Today's world has moved far beyond CRM -- it's mobile, it's social, it's empowered customers, it's a company's ability to react in real time, as well as proactively engage customers in some contextual conversation -- and it's customer-driven, SAP's Anderson said.
"Over time, what we've witnessed is less customer relationship management and more command and control of customer information being exerted through the use of these systems," Anderson said. "We're asking customers to conform to processes that were written for a bygone age, just because we need to get that information rather than respond to their needs."
But customer relationship management has changed, and it's no longer relevant in the way in which these systems were built, he said.
Customers today manage relationships with companies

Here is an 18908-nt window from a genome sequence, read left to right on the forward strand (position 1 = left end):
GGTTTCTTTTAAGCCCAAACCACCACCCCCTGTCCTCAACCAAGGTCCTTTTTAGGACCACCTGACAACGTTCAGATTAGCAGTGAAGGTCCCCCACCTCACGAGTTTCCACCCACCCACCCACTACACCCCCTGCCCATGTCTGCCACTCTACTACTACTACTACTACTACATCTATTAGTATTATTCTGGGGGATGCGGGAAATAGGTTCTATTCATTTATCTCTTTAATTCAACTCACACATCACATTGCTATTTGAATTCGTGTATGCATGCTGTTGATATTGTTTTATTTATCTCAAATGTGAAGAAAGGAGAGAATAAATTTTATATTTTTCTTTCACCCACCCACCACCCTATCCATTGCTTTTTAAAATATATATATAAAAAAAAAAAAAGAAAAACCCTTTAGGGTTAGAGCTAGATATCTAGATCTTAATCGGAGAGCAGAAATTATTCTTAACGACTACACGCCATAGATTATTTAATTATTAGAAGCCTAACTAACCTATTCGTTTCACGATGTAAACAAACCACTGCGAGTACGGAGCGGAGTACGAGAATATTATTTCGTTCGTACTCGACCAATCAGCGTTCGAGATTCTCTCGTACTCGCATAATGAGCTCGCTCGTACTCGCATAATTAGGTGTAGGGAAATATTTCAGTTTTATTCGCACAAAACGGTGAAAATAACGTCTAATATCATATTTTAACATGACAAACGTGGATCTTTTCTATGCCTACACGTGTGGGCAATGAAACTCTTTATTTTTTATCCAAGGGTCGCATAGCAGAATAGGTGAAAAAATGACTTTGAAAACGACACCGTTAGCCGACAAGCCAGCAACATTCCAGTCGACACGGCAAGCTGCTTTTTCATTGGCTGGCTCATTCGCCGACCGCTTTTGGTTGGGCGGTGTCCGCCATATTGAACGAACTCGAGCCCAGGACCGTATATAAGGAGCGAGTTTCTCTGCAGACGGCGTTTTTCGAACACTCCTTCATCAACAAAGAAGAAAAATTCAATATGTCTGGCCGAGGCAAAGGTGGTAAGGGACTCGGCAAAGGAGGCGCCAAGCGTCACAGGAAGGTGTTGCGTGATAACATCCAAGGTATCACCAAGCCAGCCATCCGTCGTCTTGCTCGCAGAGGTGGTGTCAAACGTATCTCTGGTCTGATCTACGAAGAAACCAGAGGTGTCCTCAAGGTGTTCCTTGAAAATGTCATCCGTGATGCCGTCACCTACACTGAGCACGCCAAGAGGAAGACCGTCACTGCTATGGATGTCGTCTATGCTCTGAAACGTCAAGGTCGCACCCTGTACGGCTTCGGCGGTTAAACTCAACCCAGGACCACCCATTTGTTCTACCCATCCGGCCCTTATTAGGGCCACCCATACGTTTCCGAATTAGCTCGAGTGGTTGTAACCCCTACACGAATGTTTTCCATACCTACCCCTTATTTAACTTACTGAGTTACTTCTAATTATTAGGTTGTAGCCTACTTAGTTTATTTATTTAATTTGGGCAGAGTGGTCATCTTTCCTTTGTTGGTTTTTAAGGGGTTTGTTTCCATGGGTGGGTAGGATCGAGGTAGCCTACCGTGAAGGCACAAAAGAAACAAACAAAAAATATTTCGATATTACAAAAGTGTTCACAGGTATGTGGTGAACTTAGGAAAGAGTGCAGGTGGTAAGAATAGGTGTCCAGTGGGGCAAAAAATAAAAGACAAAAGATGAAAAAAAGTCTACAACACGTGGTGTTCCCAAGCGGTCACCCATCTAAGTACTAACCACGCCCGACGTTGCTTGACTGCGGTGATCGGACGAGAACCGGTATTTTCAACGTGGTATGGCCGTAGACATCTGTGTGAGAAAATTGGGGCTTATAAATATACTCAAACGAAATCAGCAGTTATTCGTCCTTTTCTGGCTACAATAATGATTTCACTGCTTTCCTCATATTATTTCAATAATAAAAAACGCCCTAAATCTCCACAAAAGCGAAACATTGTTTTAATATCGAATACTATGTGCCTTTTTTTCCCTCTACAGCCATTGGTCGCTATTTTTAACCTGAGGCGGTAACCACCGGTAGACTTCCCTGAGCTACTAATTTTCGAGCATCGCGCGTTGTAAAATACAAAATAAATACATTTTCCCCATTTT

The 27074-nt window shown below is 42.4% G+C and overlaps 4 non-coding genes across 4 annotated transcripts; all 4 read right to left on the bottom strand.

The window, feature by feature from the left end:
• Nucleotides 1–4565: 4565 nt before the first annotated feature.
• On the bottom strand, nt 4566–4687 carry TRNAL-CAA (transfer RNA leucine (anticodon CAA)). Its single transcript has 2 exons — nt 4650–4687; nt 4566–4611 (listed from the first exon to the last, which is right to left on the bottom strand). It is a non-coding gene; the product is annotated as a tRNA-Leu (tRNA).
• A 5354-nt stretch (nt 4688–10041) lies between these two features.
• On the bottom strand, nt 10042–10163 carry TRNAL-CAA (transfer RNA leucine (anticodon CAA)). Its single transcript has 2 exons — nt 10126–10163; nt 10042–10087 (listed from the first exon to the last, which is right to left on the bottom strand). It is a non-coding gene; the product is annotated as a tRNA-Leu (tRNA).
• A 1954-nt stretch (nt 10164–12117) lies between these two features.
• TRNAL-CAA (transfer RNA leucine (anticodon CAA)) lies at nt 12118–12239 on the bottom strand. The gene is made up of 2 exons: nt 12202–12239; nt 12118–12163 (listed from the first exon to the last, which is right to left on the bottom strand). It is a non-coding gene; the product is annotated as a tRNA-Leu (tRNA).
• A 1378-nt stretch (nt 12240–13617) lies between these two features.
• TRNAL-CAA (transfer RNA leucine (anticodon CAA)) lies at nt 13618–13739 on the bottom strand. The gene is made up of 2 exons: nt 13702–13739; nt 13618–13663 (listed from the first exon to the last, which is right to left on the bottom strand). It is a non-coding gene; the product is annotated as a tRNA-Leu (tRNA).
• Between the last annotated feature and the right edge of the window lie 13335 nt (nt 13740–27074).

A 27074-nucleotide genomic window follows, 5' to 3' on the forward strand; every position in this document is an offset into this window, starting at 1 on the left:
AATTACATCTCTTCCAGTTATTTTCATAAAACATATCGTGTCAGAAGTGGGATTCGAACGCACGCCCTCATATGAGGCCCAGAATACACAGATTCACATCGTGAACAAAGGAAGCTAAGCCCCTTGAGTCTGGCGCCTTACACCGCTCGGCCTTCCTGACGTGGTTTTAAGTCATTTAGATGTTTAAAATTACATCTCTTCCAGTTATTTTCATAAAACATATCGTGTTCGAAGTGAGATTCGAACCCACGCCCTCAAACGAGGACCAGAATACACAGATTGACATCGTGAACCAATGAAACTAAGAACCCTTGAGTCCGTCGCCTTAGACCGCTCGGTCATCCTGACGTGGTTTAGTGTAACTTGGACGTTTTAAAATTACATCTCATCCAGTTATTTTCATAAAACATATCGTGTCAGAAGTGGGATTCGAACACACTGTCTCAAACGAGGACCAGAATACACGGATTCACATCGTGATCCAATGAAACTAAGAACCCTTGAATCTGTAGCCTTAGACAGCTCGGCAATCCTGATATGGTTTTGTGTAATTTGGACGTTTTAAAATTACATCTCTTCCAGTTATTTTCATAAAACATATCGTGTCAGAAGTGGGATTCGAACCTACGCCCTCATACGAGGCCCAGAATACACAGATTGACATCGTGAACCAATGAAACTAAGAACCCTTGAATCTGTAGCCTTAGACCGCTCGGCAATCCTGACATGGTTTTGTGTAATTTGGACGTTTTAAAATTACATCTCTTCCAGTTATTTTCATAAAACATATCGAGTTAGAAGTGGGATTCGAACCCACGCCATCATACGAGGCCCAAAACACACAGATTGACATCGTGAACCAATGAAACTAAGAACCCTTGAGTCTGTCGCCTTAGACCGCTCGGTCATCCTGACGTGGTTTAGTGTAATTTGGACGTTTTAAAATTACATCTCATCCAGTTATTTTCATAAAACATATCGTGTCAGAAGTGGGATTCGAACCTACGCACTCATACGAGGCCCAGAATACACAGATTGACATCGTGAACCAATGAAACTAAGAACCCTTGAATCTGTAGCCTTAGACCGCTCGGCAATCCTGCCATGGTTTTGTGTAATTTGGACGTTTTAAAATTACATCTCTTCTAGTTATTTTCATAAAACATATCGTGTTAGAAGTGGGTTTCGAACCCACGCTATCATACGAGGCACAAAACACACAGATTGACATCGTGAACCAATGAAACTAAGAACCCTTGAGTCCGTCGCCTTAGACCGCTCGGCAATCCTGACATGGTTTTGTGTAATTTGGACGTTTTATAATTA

What exists now is customer-managed relationships; that is, customers are managing the relationships they want to have. So, although CRM is a useful store of customer information, it doesn't have the flexibility to offer customers a 360-degree view of the business to enable them to navigate and get the information they need.
"SAP recognized that this change was happening three years ago, and that's what's informing our strategy for customer engagement and commerce," Anderson said. "We're flipping it around and we're seeing this omnichannel experience becoming so important. We acquired Hybris because we saw it not just as an e-commerce platform but as an omnichannel engagement platform."
However, putting commerce on the same playing field as customer engagement is not the right move, 56 Group's Greenberg said. After SAP acquired Hybris in 2013, its message at its Sapphire conference in May was customer engagement and commerce, which diminishes what customer engagement really is by turning it into something more transactional and operational, he said. Although commerce and e-commerce are part of customer engagement, they're not on equal playing fields.